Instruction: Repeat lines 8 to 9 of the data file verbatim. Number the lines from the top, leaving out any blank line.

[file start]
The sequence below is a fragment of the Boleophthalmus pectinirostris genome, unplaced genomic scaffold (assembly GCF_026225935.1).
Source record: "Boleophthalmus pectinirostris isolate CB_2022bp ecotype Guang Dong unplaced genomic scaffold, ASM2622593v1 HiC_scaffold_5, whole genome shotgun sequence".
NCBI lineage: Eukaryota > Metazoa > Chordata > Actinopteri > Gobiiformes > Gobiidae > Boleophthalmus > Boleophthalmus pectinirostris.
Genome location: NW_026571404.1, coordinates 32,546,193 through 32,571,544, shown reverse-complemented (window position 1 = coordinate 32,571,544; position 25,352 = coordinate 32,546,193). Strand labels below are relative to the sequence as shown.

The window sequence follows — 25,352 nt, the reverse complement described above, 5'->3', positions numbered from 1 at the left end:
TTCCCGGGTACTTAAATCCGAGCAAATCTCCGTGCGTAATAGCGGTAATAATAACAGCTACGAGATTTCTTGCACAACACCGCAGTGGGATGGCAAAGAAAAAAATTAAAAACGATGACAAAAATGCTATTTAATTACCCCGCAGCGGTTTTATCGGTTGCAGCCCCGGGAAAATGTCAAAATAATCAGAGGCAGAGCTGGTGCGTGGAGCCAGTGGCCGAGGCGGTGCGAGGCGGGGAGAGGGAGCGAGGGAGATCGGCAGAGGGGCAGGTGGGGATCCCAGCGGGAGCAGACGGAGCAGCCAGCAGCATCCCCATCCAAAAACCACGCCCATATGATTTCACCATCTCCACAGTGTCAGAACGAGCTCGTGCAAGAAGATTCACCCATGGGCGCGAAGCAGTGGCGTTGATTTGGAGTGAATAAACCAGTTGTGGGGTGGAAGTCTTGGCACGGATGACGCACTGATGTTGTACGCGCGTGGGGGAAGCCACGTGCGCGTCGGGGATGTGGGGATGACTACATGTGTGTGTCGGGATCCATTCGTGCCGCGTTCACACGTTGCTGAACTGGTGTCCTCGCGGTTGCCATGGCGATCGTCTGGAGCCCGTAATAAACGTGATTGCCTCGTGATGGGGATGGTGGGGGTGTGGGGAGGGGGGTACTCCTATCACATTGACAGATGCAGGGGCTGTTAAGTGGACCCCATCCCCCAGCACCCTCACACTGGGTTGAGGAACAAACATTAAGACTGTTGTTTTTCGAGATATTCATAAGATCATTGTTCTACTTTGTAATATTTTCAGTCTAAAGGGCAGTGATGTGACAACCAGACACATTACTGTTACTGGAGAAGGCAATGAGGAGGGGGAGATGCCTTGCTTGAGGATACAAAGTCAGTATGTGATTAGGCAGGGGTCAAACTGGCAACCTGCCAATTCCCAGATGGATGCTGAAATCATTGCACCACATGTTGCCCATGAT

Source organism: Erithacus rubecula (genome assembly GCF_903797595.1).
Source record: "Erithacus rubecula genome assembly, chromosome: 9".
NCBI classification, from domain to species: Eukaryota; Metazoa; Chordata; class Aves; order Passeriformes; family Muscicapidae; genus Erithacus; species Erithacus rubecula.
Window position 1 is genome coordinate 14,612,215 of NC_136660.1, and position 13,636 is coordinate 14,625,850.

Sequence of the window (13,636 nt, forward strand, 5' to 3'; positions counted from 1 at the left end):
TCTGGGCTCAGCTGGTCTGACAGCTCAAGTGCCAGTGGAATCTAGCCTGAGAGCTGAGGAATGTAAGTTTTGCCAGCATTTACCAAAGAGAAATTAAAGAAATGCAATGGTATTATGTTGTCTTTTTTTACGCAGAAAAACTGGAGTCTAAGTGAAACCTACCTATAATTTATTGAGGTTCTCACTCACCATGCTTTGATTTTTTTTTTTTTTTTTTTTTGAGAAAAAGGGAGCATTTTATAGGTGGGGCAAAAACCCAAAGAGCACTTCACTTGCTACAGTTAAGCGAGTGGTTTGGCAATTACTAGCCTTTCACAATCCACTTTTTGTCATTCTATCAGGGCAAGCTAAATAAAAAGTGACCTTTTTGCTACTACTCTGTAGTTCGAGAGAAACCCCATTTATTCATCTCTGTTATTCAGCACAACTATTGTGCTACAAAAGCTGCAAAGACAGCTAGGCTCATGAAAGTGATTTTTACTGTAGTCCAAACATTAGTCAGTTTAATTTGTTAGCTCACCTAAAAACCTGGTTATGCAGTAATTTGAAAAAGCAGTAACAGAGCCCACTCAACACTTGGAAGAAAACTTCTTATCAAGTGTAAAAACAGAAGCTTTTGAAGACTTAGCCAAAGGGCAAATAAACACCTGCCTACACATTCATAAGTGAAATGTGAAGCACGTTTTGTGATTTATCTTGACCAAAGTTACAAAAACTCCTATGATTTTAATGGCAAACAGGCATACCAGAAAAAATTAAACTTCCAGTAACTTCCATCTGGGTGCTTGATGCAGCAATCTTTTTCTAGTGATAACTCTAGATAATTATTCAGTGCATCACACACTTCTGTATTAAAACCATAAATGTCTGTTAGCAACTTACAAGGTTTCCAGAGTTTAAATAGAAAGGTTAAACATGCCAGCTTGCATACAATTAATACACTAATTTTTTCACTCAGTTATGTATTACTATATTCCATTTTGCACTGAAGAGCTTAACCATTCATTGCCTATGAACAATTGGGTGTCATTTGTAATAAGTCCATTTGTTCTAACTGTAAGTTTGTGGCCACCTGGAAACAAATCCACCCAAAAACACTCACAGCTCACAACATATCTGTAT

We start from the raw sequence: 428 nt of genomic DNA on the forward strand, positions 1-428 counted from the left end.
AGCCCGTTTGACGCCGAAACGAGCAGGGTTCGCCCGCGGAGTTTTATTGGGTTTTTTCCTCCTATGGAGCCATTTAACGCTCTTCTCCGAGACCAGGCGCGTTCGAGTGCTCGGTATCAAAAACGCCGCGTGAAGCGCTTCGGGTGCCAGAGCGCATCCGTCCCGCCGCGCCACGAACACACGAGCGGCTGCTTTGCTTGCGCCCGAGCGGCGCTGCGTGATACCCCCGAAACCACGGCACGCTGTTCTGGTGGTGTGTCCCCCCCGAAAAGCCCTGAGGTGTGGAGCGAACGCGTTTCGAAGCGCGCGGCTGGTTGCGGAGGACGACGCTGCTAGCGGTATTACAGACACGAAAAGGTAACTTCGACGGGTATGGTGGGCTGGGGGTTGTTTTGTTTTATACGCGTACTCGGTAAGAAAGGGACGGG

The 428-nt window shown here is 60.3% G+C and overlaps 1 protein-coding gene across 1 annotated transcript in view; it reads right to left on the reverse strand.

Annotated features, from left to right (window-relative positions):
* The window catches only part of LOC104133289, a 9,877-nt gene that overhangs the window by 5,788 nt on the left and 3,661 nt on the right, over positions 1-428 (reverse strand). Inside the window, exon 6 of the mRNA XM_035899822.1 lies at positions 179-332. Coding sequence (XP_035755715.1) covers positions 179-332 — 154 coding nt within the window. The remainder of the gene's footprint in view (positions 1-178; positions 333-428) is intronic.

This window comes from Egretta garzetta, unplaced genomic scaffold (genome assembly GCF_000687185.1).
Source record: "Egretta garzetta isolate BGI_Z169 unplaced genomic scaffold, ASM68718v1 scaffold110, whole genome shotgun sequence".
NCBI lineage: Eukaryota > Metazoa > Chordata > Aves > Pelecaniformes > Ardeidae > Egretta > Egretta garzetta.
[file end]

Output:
Source record: "Erithacus rubecula genome assembly, chromosome: 9".
NCBI classification, from domain to species: Eukaryota; Metazoa; Chordata; class Aves; order Passeriformes; family Muscicapidae; genus Erithacus; species Erithacus rubecula.